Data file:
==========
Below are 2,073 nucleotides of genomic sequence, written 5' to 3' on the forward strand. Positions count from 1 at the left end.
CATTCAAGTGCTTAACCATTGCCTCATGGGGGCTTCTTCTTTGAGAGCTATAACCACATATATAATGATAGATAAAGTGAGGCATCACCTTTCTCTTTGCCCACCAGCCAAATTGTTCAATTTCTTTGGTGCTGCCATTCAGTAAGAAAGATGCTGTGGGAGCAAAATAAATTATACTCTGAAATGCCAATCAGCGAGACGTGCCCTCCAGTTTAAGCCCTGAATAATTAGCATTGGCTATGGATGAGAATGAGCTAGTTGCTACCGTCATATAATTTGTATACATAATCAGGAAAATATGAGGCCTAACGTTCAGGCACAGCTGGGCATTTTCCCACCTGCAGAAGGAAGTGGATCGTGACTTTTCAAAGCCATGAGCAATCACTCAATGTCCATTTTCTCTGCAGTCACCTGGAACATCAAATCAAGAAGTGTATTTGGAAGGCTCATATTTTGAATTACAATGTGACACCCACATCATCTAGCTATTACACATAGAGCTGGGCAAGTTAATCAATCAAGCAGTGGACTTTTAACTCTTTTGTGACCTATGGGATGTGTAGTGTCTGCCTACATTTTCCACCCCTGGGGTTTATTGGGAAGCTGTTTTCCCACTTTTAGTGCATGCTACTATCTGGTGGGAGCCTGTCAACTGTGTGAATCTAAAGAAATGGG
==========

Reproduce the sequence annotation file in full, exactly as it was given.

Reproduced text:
Below are 2,073 nucleotides of genomic sequence, written 5' to 3' on the forward strand. Positions count from 1 at the left end.
CATTCAAGTGCTTAACCATTGCCTCATGGGGGCTTCTTCTTTGAGAGCTATAACCACATATATAATGATAGATAAAGTGAGGCATCACCTTTCTCTTTGCCCACCAGCCAAATTGTTCAATTTCTTTGGTGCTGCCATTCAGTAAGAAAGATGCTGTGGGAGCAAAATAAATTATACTCTGAAATGCCAATCAGCGAGACGTGCCCTCCAGTTTAAGCCCTGAATAATTAGCATTGGCTATGGATGAGAATGAGCTAGTTGCTACCGTCATATAATTTGTATACATAATCAGGAAAATATGAGGCCTAACGTTCAGGCACAGCTGGGCATTTTCCCACCTGCAGAAGGAAGTGGATCGTGACTTTTCAAAGCCATGAGCAATCACTCAATGTCCATTTTCTCTGCAGTCACCTGGAACATCAAATCAAGAAGTGTATTTGGAAGGCTCATATTTTGAATTACAATGTGACACCCACATCATCTAGCTATTACACATAGAGCTGGGCAAGTTAATCAATCAAGCAGTGGACTTTTAACTCTTTTGTGACCTATGGGATGTGTAGTGTCTGCCTACATTTTCCACCCCTGGGGTTTATTGGGAAGCTGTTTTCCCACTTTTAGTGCATGCTACTATCTGGTGGGAGCCTGTCAACTGTGTGAATCTAAAGAAATGGG